Science fiction is defined more by setting than by other story elements. With a few exceptions, stories off of Earth or in the future qualify as science fiction. Within these settings, the conventions of almost any other genre may be used. A sub-genre of science fiction is alternate history where, for some specific reason, the history of the novel deviates from the history of our world. Pavane (1968) by Keith Roberts was an influential early alternate history, Harry Turtledove's The Guns of the South a popular example. Of late, alternate history has come in its own as distinct and having an independent existence from science fiction generally.


    A thriller is a story intended to evoke strong feelings of suspense and danger, usually involving a high-stakes hunt, chase, or a race against time. Thrillers often involve espionage, crime, medicine, or technology.


    Western fiction is defined primarily by being set in the American West in the second half of the 19th century, and secondarily by featuring heroes who are rugged, individualistic horsemen (cowboys). Other genres, such as romance, have subgenres that make use of the Western setting.

    Crossover works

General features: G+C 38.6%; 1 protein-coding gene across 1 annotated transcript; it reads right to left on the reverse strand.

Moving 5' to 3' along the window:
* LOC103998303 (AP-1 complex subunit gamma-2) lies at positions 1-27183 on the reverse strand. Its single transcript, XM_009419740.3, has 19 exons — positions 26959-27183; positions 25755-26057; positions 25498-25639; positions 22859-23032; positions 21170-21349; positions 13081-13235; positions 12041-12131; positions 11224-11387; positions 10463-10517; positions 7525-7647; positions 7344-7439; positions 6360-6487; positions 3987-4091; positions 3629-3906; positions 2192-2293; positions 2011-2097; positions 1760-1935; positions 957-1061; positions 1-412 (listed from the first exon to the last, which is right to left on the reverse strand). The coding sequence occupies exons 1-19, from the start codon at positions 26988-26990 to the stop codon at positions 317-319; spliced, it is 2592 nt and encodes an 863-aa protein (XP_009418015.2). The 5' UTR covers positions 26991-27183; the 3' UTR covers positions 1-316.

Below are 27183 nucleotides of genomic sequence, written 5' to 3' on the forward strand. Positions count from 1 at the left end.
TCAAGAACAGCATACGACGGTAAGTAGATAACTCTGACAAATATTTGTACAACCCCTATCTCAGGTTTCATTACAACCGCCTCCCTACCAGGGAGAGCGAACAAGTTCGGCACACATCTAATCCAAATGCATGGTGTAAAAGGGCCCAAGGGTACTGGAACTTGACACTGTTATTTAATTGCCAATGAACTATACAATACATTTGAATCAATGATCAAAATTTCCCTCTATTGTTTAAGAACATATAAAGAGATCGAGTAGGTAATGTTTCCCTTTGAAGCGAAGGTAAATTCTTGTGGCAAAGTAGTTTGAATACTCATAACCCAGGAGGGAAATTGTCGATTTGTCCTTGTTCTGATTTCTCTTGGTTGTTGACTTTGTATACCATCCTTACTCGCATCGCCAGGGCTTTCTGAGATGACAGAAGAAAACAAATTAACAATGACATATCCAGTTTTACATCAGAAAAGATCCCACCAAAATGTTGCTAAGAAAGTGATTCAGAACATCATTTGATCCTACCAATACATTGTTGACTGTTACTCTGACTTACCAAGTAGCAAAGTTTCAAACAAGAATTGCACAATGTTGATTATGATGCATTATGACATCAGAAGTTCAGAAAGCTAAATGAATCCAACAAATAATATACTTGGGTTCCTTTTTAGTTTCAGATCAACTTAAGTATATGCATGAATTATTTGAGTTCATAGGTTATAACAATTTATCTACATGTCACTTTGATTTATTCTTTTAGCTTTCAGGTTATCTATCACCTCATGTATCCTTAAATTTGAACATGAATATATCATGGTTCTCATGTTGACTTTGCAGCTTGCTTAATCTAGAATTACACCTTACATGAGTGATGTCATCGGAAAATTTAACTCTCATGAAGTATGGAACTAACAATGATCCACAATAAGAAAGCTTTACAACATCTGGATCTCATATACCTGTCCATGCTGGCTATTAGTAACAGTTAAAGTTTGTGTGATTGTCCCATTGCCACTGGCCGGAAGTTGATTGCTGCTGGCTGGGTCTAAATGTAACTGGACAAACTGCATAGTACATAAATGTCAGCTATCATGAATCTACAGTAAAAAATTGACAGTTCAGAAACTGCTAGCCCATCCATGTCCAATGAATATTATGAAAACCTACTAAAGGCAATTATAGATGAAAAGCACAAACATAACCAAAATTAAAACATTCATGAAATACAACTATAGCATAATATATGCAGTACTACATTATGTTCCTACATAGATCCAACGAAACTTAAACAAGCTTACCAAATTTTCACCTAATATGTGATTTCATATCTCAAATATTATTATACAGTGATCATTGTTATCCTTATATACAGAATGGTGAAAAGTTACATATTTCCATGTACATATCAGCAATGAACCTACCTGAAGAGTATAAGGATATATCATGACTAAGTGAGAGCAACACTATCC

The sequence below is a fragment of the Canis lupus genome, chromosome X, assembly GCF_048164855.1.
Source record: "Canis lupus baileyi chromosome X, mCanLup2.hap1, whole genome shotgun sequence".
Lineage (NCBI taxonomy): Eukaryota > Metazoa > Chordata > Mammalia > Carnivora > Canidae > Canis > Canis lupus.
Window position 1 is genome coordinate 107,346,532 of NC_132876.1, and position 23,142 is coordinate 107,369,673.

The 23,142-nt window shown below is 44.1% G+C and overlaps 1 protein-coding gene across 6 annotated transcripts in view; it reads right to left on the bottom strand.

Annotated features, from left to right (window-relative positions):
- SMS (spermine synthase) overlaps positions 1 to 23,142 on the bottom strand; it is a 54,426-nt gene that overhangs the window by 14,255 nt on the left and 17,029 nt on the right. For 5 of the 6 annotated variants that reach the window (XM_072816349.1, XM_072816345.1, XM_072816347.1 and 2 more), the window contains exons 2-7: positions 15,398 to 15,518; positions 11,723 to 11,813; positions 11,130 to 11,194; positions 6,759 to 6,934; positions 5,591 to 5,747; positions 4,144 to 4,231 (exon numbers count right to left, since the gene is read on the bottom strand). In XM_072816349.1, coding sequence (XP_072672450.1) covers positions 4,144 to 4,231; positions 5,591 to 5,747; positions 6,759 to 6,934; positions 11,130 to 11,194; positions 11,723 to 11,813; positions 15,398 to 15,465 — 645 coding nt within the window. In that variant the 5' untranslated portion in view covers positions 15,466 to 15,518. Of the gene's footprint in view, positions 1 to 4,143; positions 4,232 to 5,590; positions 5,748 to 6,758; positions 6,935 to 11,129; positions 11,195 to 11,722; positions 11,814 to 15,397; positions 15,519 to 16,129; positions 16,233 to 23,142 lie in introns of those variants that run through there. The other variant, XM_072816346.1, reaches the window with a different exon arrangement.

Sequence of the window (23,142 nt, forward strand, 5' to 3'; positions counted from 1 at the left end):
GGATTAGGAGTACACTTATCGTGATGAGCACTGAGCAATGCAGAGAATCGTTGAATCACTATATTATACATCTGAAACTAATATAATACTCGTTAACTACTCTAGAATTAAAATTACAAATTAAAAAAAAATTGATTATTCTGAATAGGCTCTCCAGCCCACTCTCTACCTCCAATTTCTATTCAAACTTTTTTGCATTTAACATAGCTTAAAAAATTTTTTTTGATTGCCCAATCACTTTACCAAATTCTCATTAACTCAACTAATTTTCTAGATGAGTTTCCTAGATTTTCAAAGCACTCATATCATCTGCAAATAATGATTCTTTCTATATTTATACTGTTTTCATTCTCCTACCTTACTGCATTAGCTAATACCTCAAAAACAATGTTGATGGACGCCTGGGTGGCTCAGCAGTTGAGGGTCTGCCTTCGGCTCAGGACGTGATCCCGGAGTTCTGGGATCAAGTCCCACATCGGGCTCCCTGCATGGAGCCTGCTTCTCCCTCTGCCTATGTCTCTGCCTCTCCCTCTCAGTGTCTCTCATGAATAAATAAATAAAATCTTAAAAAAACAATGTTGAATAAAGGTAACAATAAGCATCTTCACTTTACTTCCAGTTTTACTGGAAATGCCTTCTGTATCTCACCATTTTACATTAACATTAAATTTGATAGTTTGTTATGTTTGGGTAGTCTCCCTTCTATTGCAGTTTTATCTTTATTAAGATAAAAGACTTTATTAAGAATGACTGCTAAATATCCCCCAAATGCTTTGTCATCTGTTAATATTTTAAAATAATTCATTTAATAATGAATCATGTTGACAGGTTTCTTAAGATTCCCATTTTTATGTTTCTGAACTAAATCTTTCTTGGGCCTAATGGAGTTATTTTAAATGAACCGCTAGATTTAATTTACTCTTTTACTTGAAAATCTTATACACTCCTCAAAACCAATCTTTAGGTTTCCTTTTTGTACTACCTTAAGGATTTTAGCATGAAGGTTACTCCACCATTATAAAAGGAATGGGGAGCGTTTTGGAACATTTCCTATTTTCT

Many works of undisputed literary merit do in fact bear the characteristic traits of one or another genre. The result is that fans of the genre will tend to treat the work as one of their own and as showing the value of that genre; while those who look down on genre writing will tend to deny that the work in question belongs to that genre at all. Ursula K. Le Guin's The Left Hand of Darkness and Mervyn Peake's Gormenghast are the works of science fiction and fantasy, respectively, most often taken seriously as literature in their own right outside of those genres; correspondingly critics are often hesitant to so classify them. A more extreme example would be Thomas Pynchon's Gravity's Rainbow, widely considered one of the most important novels of the century. It is never called science fiction, despite the fact that a great deal of fictional science is central to its plot. Such marginal works often receive the designation of experimental fiction, magical realism or slipstream.

    Source: Wikipedia, the free encyclopedia
  2. Daniel

    Daniel I'm sure you've heard the rumors. Founder Staff Contributor

    May 14, 2006
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    Peoria, Illinois
    Very nice! I love how you included the links for refference. Good stuff.
  3. Spherical Time

    Spherical Time New Member

    Aug 13, 2006
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    Everywhere, Always
    I've always disliked how genre fiction is so deridded inside the litterary establishment.

    There's good fiction, and there's bad fiction, and I think that improving the quality of some genre fiction would increase the quality of all fiction.

    The so-called "Crossover" works are just attempted theft in my opinion. Science Fiction can arguably be more important to society than mainstream fiction is.
  4. bruce

    bruce Active Member

    Sep 9, 2009
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    This thread is useful for beginners.